USI Blog

Safety Tips to Remember for Construction Subcontractors

Workplace accidents are no laughing matter. Countless occur every year, resulting in injury to workers and damage to client and company property. However, many of these accidents are ultimately preventable when employees take the necessary precautions and plan ahead for potential problems. Keep these common construction site safety tips in mind and remember that prevention is as simple as checking the area.

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PPE and Protective Apparel
Employers should provide their workers with proper protective gear and clothing. If you as a worker do not have them, demand them from your employer and wear them correctly. At USI, we adhere to our standard “safety first” program, which gives every employee the authority to stop any job if there are safety concerns.

Be Vigilant with Electricity and Equipment
Construction sites require a lot of electrical installations. Lifting equipment mostly involves electricity and weights. If you are using plugged-in portable devices, such as grinders or drills, you should always check that the cables are protected, the metal casing is grounded, and the power supply is provided with an earth leakage circuit breaker.

Hazardous Training Program
You should have trained personnel on-site who know how to handle hazardous materials. A training program should include how to store, transport, and dispose of hazardous materials you may come in contact with during the course of operation. The personnel should also know what type of protective gear to wear. If you don’t have trained hazmat personnel handling materials, you need to resolve that!

Separate Hazardous Materials
Different types of hazardous materials should be kept separate from each other. Failure to properly separate materials could result in serious reactions, like fires and explosions.

Disposing of Waste
It is unlawful to take hazardous waste to a landfill or dispose of it in a regular trashcan. You will need to contact a hazardous waste hauler to properly and lawfully remove hazardous waste from your property.

Maintain Fencing and Prevent Fires
Notice the number of fatal injuries and falls that happen in areas where there is no fencing. Dangerous areas that you see without fencing or with broken and damaged fencing should be avoided until they are completely repaired or a proper fencing is in place.

Keep First Aid Close
While it may not be possible for workers to carry first aid supplies with them all the time, both the site supervisor and contractor should ensure that first aid is always accessible to the workers. If as a worker you find that first aid you will need is not around, inform your supervisor immediately. Basic first aid for minor burns, cuts, and falls should be available on site so that the required medical assistance can be provided to the workers immediately. This is beneficial to the employer, as well, because this ensures that after resting for some time, the worker can return to his work as soon as possible.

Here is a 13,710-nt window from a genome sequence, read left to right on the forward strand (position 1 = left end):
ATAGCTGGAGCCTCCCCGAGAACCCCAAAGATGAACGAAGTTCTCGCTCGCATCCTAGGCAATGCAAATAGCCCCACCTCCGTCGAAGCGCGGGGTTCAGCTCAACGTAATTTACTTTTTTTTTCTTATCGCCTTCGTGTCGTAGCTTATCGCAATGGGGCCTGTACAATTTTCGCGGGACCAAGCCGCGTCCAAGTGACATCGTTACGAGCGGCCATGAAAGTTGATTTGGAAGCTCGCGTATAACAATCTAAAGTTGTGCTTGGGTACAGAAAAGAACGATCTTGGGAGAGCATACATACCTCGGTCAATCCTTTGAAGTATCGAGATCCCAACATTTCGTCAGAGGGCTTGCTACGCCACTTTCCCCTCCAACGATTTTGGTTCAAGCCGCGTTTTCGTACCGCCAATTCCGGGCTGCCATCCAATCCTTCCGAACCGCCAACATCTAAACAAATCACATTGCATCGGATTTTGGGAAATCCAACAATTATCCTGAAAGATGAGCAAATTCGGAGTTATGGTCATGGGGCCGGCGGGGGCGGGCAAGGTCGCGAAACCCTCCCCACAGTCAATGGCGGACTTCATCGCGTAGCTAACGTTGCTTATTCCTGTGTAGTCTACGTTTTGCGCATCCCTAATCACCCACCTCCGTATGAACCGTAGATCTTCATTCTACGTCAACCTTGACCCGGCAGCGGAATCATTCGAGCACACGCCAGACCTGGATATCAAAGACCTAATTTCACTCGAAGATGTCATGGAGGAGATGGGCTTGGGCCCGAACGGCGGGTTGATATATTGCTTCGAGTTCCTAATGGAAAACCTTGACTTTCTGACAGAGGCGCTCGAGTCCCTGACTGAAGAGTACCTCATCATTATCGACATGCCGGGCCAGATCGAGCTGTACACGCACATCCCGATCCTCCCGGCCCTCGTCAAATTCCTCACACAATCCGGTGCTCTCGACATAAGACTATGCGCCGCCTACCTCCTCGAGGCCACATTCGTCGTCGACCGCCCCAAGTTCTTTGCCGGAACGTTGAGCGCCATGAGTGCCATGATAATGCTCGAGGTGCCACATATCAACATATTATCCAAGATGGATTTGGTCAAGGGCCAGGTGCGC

According to the Occupational Safety and Health Administration, one of the biggest sources of accidents on construction sites is materials and substances left on the floor to slip over. Construction sites are often busy places and it can get easy to leave behind small trails from carrying materials. However, preventing such problems can be as easy as making sure that the walkways and work areas around the site are kept clear. Make sure that employees walk along the designated areas when they carry materials and always be ready to clear up an obstruction or spill if you notice that it is in the way.

Falling Objects
Being hit by a falling object is always a risk on a construction site, no matter how careful every party is being. Under OSHA, falling objects can include falling materials, tools or waste debris, and the threat is particularly pronounced for those who are not wearing proper safety equipment. In order to combat this problem, it is critical for all employees to make sure that they use and wear the appropriate safety gear. When setting aside tools or materials, make sure that they are on a level surface, as this prevents them from falling if they are accidentally jostled during work procedures.

Electrocutions are some of the most common causes of death in the workplace. Electrical safety should never be taken lightly, and experts who work in the field should always take the necessary precautions in order to avoid serious injury or death. If there are any exposed wires on the construction site, it is critical to isolate them and keep them in place as soon as possible to avoid potential injury. Additionally, OSHA recommends wearing the proper gear when working with electricity can be an excellent way to avoid accidents, even when all other precautions have been taken.

Passing Inspection Does Not Guarantee Safety
Builders often rely on requisite industry or home inspections for peace of mind, but in some cases formal inspection requirements are minimal. Boilers and other appliances can malfunction immediately following an inspection. Cautious property managers need to ensure that their installations remain functioning well above the minimum state requirements, which will mitigate risk and enhance performance.